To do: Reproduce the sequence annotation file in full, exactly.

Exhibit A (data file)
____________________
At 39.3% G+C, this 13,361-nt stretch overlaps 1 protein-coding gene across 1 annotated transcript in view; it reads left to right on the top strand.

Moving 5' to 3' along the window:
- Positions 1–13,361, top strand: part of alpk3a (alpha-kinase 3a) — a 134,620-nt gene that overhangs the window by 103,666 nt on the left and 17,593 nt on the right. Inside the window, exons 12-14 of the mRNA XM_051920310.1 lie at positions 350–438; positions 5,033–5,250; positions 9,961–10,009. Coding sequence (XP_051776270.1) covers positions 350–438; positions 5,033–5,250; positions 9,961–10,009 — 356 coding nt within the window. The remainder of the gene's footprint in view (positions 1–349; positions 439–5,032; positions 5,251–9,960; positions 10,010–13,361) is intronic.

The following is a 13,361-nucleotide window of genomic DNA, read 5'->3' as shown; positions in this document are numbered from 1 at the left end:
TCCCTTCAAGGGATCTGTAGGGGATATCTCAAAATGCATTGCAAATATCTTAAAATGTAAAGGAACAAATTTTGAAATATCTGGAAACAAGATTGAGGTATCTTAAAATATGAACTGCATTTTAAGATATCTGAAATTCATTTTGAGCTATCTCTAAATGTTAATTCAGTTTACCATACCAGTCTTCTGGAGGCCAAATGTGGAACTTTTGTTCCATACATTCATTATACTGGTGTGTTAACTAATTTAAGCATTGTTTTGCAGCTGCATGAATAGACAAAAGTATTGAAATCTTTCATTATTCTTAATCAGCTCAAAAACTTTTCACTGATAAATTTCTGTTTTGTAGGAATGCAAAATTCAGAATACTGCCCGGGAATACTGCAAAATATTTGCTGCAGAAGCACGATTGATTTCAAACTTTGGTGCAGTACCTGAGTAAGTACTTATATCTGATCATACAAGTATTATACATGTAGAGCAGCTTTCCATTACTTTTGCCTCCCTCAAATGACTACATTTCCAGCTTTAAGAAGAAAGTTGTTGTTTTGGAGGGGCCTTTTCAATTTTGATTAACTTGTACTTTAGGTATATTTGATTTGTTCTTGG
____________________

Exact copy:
At 39.3% G+C, this 13,361-nt stretch overlaps 1 protein-coding gene across 1 annotated transcript in view; it reads left to right on the top strand.

Moving 5' to 3' along the window:
- Positions 1–13,361, top strand: part of alpk3a (alpha-kinase 3a) — a 134,620-nt gene that overhangs the window by 103,666 nt on the left and 17,593 nt on the right. Inside the window, exons 12-14 of the mRNA XM_051920310.1 lie at positions 350–438; positions 5,033–5,250; positions 9,961–10,009. Coding sequence (XP_051776270.1) covers positions 350–438; positions 5,033–5,250; positions 9,961–10,009 — 356 coding nt within the window. The remainder of the gene's footprint in view (positions 1–349; positions 439–5,032; positions 5,251–9,960; positions 10,010–13,361) is intronic.

The following is a 13,361-nucleotide window of genomic DNA, read 5'->3' as shown; positions in this document are numbered from 1 at the left end:
TCCCTTCAAGGGATCTGTAGGGGATATCTCAAAATGCATTGCAAATATCTTAAAATGTAAAGGAACAAATTTTGAAATATCTGGAAACAAGATTGAGGTATCTTAAAATATGAACTGCATTTTAAGATATCTGAAATTCATTTTGAGCTATCTCTAAATGTTAATTCAGTTTACCATACCAGTCTTCTGGAGGCCAAATGTGGAACTTTTGTTCCATACATTCATTATACTGGTGTGTTAACTAATTTAAGCATTGTTTTGCAGCTGCATGAATAGACAAAAGTATTGAAATCTTTCATTATTCTTAATCAGCTCAAAAACTTTTCACTGATAAATTTCTGTTTTGTAGGAATGCAAAATTCAGAATACTGCCCGGGAATACTGCAAAATATTTGCTGCAGAAGCACGATTGATTTCAAACTTTGGTGCAGTACCTGAGTAAGTACTTATATCTGATCATACAAGTATTATACATGTAGAGCAGCTTTCCATTACTTTTGCCTCCCTCAAATGACTACATTTCCAGCTTTAAGAAGAAAGTTGTTGTTTTGGAGGGGCCTTTTCAATTTTGATTAACTTGTACTTTAGGTATATTTGATTTGTTCTTGG